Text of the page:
Normal Breathing Pattern (Normal Respiration Cycle)
textbooks suggest the following parameters of the
normal breathing pattern (normal respiration) at rest for healthy subjects:
- inhalation is 1.5-2 s
- exhalation is 1.5-2 s
- automatic pause of almost no breathing is 2 s
- tidal volume (the depth of inhalation) is 500-600 ml
- breathing frequency (or Rf - respiratory frequency or respiratory rate) is 10-12 breaths/min.
The international physiological norm for the
breathing rate at rest is 6 L/min (for a 70-kg man). Normal stress-free breath holding
time after usual exhalation (that correlates with body-oxygen content) is 40 s.
References for medical textbooks that provide these values are below.
Normal respiration cycle chart
This chart shows 4 breathing cycles of the normal
respiration pattern for normal subjects: inhalation
(the upward lines), exhalation (the downward lines) and
automatic pause (the almost horizontal lines)
accompanied by relaxation of all breathing muscles.
Features of the normal breathing pattern
from numbers, there are many important qualities of normal respiratory pattern.
Their breathing is slow, regular, nasal only, diaphragmatic,
invisible and inaudible (no panting, no wheezing, no sighing, no yawning, no
sneezing, no coughing, no deep inhalations or exhalations). They take small
inhalations and then relax for the exhalation. The exhalation is followed by
an automatic pause (or period of no breathing) of about 2 s. The normal
body oxygen level is about 40 s for the medical norm and 60 s for the
Most of the job of inhalation (up to 80-90%) is done by the diaphragm, the main breathing muscle. Exhalation is passive and is accompanied by the relaxation of all breathing muscles. These parameters of the normal respiration cycle were established about 100 years ago. Published medical articles found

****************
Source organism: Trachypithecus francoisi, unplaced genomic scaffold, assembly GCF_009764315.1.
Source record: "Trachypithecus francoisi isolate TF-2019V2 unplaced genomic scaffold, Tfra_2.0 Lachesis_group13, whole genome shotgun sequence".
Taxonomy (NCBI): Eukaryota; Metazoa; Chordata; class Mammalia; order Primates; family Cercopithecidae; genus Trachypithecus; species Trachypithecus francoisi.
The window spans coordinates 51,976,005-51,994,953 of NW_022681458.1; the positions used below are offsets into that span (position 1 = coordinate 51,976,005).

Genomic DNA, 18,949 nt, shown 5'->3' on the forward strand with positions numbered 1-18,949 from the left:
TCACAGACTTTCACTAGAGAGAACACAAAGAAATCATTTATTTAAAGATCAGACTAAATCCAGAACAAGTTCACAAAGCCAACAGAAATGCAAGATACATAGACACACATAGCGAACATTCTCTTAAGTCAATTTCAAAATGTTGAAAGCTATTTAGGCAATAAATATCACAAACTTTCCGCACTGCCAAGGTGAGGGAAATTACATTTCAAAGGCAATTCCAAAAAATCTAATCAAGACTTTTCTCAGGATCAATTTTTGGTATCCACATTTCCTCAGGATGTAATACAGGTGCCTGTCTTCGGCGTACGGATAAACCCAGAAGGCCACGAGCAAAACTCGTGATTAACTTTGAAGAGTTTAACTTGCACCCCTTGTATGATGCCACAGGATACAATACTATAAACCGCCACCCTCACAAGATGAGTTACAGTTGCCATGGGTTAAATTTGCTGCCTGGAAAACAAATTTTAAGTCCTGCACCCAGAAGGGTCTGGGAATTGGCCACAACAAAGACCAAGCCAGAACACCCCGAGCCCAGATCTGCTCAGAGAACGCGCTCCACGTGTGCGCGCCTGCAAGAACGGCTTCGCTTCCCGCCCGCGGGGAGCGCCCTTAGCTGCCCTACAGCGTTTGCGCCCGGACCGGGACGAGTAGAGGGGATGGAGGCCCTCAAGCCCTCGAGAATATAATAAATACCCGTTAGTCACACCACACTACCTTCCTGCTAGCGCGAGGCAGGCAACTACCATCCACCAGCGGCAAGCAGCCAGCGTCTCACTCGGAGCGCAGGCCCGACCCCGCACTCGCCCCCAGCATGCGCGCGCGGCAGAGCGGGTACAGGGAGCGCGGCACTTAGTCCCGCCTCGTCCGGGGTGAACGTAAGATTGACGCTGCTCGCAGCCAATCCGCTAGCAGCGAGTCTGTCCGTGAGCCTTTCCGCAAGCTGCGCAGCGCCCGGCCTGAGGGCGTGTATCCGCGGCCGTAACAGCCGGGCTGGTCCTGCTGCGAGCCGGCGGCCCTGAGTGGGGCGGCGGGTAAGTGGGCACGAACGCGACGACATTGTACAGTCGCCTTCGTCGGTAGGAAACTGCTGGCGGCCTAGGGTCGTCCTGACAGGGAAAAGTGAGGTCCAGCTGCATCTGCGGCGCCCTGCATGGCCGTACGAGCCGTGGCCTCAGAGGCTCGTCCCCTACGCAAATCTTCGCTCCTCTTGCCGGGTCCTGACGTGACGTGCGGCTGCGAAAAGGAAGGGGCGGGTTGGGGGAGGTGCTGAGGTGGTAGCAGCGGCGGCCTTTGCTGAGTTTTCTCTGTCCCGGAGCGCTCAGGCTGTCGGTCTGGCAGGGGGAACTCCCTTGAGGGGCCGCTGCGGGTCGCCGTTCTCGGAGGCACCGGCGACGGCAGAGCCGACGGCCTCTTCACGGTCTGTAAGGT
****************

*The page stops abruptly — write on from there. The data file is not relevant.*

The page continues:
that in the 1920-1930's, normal subjects were breathing even less air at rest
than the medical norm (6 L of air per minute).
Most modern people breathe more than the norm
Do you know that over 90% of modern "normal subjects" breathe at rest much more air than the medical norms? One page of this site has a historical chart based on 24 medical publications. It shows changes in respiratory patterns during nearly 100 years. The link to this page is provided right below here as your bonus content.
Tweet or Share this page to reveal the bonus content.
Ganong W, Review of medical physiology; 15-th ed., 1995,
Prentice Hall Int., London.
Guyton A, Physiology of the human body; 6-th ed., 1984, Suanders College Publ., Philadelphia.
McArdle W, Katch F, Katch V, Essentials of exercise
physiology (Second edition); Lippincott, Williams and Wilkins, London
Straub N, Section V, The Respiratory System, in Physiology,
editors. R Berne & M Levy, 4-th edition, Mosby, St. Louis, 1998.
Summary of values useful in pulmonary physiology: man.
In the Section: Respiration and Circulation, ed. by P Altman & D
Dittmer, 1971, Bethesda, Maryland (Federation of American Societies for